“Heroes” is the second album in David Bowie‘s deservedly vaunted “Berlin trilogy” of the late ’70s, but it was the only one recorded in the German capital after it was torn in two by Cold War hostilities.
A wall then separated the eastern part of the city (which was under Soviet control) from the west (part of the Federal Republic of West Germany), creating both an ideological and physical demarcation and a sign of conflict between heated rivals. That transformed West Berlin into a study in contrasts, according to Bowie co-producer Tony Visconti.
“It was a stark, scary place,” he told Sound on Sound in 2004, “yet it had a very exciting nightlife, with exotic locales such as the Turkish quarter, and it was swarming with artists like Tangerine Dream, who were friends of ours.”
This starkness appealed to Bowie. “I find that I have to put myself in those situations to produce any [reasonably] good writing,” he told NME in 1977. “I’ve still got that same thing about when I get to a country or a situation and I have to put myself on a dangerous level, whether emotionally or mentally or physically – and it resolves in things like that: Living in [West] Berlin, leading what is quite a Spartan life for a person of my means, and in forcing myself to live according to the restrictions of that city.”
Part of what Bowie found rejuvenating in West Berlin, even in its Cold War state, was the city’s art scene. He was particularly drawn to the city’s Brucke Museum, which had on permanent display several works by expressionist painter Otto Mueller, including his Liebespaar zwischen Gartenmauern (Lovers Between the Garden Walls), a work Bowie later witnessed recreated outside the studio, with a most intriguing couple.
Work on what would become the “Heroes” LP’s title track commenced, with Bowie, collaborator Brian Eno, and the musicians gathered for the album sessions (including guitarist Carlos Alomar) playing an improvised jam, under the supervision of co-producer Visconti.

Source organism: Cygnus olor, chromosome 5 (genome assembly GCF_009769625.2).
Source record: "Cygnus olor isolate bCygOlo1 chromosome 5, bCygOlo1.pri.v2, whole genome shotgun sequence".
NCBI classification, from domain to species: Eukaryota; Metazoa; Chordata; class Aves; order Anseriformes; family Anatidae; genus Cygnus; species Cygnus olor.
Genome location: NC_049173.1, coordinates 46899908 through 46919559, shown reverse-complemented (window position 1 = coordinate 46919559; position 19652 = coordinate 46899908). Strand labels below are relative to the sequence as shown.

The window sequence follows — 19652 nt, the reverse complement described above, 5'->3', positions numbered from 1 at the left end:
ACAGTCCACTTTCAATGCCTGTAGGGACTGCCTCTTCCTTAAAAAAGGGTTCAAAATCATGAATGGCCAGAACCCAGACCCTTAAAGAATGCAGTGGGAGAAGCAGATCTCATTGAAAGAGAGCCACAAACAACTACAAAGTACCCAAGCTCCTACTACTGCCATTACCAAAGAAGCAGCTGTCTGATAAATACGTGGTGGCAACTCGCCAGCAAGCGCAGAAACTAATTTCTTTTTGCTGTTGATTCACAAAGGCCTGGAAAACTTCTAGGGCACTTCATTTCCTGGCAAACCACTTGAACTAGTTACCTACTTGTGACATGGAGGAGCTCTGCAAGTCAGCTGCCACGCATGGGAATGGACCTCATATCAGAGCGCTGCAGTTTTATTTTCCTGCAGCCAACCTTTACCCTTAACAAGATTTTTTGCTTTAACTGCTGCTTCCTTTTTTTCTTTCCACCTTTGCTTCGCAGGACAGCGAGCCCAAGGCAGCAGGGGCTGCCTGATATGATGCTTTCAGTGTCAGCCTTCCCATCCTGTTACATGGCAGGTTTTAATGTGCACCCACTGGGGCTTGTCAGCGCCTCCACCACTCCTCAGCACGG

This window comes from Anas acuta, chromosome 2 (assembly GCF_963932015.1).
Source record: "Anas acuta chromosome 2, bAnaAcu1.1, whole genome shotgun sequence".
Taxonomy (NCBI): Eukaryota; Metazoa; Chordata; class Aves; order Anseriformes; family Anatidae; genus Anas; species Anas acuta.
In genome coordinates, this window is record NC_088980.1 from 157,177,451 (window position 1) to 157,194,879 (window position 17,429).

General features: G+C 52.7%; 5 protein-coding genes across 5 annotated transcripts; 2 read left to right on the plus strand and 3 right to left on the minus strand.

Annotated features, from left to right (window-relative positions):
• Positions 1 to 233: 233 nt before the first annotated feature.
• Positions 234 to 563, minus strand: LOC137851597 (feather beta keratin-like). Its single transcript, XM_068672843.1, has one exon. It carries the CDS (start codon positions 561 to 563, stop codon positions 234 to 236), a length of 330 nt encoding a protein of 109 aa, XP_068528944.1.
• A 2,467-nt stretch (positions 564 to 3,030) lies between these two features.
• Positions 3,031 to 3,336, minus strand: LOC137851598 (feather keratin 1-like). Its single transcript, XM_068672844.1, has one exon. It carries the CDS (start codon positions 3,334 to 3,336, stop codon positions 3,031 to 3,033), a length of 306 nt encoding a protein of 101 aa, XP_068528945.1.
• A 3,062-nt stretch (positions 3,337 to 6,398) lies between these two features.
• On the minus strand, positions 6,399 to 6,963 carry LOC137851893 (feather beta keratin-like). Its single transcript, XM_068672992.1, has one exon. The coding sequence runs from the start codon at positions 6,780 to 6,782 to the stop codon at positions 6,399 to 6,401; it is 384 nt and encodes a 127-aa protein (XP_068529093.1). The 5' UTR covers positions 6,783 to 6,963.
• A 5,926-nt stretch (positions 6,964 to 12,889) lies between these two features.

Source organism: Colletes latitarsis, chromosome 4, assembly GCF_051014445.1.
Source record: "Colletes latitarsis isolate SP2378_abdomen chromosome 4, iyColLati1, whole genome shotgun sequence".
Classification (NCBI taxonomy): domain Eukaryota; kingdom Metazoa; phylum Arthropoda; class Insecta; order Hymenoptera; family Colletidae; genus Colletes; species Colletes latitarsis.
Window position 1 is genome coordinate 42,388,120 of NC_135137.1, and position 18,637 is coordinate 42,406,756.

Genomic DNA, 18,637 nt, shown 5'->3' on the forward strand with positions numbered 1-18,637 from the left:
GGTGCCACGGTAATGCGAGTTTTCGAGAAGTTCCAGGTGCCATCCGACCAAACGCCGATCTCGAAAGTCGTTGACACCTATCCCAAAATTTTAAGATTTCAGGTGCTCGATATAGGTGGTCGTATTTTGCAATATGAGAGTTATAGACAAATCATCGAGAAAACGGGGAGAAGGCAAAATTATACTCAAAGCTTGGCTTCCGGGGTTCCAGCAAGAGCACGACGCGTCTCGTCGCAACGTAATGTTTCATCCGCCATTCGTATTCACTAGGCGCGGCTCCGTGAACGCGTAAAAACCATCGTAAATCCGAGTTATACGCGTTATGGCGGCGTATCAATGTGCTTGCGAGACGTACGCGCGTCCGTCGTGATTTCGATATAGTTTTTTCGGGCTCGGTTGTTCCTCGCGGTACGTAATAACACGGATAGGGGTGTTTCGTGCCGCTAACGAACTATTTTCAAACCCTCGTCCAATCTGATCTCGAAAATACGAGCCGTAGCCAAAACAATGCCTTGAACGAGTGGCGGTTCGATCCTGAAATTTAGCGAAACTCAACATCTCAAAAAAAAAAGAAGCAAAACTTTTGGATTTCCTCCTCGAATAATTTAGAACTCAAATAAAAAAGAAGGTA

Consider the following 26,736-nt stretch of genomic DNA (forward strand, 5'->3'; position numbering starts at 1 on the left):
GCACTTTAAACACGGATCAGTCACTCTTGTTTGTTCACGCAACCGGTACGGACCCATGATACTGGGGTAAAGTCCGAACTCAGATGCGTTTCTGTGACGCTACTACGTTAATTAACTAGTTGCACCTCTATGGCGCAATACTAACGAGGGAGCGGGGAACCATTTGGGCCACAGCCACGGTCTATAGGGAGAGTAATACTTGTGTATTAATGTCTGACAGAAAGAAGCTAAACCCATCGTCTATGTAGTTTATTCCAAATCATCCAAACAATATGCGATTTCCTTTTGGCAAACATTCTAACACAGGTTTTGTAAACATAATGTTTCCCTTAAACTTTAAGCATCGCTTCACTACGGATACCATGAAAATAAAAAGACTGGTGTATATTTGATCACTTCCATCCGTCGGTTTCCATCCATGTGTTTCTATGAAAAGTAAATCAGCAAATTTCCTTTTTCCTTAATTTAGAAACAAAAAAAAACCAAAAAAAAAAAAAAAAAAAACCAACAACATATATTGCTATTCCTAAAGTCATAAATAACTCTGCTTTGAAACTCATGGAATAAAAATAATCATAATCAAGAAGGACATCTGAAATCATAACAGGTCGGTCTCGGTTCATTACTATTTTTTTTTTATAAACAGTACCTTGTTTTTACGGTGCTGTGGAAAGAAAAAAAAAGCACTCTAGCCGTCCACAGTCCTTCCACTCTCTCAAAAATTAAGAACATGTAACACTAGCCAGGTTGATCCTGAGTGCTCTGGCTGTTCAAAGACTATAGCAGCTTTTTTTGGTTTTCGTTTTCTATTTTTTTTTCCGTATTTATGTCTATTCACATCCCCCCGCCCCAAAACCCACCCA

Watch David Bowie’s Video for ‘Heroes’
“David’s modus operandi would be to throw a bunch of chord changes and a bunch of ideas in a very loose structure at the band,” Visconti told Sound on Sound, “and he knew he could rely on those guys to immediately do something. They were jam experts, and so within half an hour they would jam the few chords that David threw at them into a wonderful structure.”
Once a basic track emerged from the jam, it was time for overdubs – a process that took an entire week. Part of that process fell to Eno, who gleefully brought in some items from his collection of gadgets.
“Brian brought his EMS Synthi with him, which is a synthesizer built in a briefcase,” Visconti explained, “and it has no real keyboard – it’s got a kind of flat, plastic keyboard which Brian very rarely used. He used the joystick a lot, and the oscillator banks, and he would do live dialing. They look like combination-safe rotary knobs on the three oscillator banks.”
The majestic solo guitar work on the song was performed by King Crimson stalwart Robert Fripp, who had been laying low for a while before receiving a call from Bowie. Fripp told The Daily Telegraph that Bowie asked if he’d be interested in playing some “hairy rock ‘n’ roll” on the album.